The explosion and subsequent fires damaged more than 80 homes, demolishing five. Prosecutors today called it a "thoroughly senseless act."

Shirley, a 47-year-old nurse, told the Indianapolis Star following the Nov. 10 explosion that she and Mark Leonard were at a Lawrenceburg casino on the night their home blew up.

"Everybody's pointing a finger at me like I did something wrong," she told reporters last month during an interview at Cable's office. "I mean, I'm totally devastated like my neighbors are."

She sobbed during the interview, but she didn't shed a tear. Shirley made a point after the interview to say that her tear ducts didn't work.

Investigators homed in on Shirley and the Leonards after the blast.

Shirley's daughter, who also lives in the home, was visiting a friend the night of the explosion and their cat had been boarded.

Last month, investigators announced the case was considered a criminal investigation. Investigators didn't identify a suspect at that point but at least 20 search warrants had been served. Robert Leonard's home was one of those searched.

As the investigation progressed, investigators said they believed the explosion was caused by natural gas, detonated with remotely or with a timing device

Police also seized a white van after the explosion. The van belonged to Mark Leonard, who is the caretaker at a shuttered Southwestside hotel and convention center.

Some neighbors told police they had seen a white van in the neighborhood and in front of Shirley's house in previous weeks. They said it was a windowless work van, about 15 years old.

After the case was declared a homicide, Cable released a statement saying his clients had requested him to issue this statement "and then ask that they be left alone."

Authorities said the Leonard brothers had done research asking a Citizens Gas employee about different types of gas. Mark Leonard had changed the thermostat from digital to a slide switch thermostat so that it would ignite a spark, they said.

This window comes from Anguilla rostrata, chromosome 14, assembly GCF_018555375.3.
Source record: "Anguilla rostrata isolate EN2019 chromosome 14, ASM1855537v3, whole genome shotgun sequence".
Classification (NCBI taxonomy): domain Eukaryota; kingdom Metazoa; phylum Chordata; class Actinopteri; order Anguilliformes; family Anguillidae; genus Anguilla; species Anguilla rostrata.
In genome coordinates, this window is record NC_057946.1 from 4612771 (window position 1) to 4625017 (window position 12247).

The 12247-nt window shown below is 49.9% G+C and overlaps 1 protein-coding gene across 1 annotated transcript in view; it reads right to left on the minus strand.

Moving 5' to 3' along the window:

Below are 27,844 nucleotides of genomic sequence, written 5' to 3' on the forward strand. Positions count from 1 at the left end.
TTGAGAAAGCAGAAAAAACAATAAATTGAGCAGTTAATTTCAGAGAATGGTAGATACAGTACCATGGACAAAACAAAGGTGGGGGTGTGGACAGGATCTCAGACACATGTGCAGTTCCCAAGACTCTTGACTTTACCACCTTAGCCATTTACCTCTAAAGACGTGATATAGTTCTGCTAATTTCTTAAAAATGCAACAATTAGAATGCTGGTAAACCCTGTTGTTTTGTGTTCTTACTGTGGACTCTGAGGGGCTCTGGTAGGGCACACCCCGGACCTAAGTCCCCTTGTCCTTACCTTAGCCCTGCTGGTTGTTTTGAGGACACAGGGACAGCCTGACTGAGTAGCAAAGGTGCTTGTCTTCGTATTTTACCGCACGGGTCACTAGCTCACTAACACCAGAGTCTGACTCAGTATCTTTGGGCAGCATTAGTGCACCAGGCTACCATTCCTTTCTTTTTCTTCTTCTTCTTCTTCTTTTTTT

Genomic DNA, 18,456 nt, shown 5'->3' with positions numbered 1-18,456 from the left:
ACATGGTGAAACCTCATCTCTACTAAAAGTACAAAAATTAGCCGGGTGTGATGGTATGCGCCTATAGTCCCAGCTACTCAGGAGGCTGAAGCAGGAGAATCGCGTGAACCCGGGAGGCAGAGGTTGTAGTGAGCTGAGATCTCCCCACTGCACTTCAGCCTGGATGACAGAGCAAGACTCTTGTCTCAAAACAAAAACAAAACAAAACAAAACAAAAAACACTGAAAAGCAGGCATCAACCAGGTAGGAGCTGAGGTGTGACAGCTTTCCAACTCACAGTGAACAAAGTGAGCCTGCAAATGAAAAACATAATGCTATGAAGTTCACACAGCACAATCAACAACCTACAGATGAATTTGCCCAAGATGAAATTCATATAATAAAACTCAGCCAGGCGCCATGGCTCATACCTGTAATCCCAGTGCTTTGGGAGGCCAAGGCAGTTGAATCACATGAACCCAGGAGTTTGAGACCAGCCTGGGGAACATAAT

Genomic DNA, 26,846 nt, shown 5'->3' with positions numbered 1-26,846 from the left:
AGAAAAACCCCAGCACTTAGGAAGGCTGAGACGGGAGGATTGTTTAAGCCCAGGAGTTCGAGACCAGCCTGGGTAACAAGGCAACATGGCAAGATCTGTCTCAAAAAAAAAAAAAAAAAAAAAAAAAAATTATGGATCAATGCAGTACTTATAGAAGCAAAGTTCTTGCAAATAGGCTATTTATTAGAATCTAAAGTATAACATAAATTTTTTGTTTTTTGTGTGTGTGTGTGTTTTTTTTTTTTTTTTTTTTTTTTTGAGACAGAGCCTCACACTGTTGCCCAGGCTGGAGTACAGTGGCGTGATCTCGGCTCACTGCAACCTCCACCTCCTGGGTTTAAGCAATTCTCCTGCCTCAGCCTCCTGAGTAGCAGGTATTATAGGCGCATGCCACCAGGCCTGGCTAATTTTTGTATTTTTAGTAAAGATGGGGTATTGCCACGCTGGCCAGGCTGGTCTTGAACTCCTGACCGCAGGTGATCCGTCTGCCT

"Monserrate Shirley and Mark Leonard watched in bewilderment the news report that the authorities are now treating the investigation as a criminal investigation as well as a causation search," the statement read. "The two remain horrified at the tragic events, destruction and loss of lives that occurred and have been cooperating with the authorities since their return to Indianapolis over the weekend. They have cooperated fully with various investigators and agencies on multiple occasions and have answered each and every question, including speculation as to whether they may have been targeted by anyone."

In 2007, Shirley and then-husband, John Shirley, filed jointly for Chapter 13 bankruptcy. Court records show they had liabilities of nearly $410,000 and assets of about $316,000.

Among their liabilities were two mortgages on the Fieldfare Way house, on which they owed $225,794. The house's value was listed as $230,000, according to court records.

The house was listed for $149,900 in late 2011 as a possible short sale, but it was pulled off the market in March at the request of the owner, according to real estate listings. The house had a gas furnace and a wood-burning fireplace with a gas starter, according to descriptions.

The couple divorced in February 2011. According to divorce records, Monserrate Shirley, an intensive-care nurse, assumed full responsibility for paying the home's mortgage. John Shirley is required to pay $1,000 a month in child support.

Last month Cable said that as far as he knew Monserrate Shirley was current on her mortgage payments.

Shirley's bankruptcy attorney, John Steinkamp, told The Star last month that the couple lost bankruptcy protection when they prematurely stopped making payments to the trustee.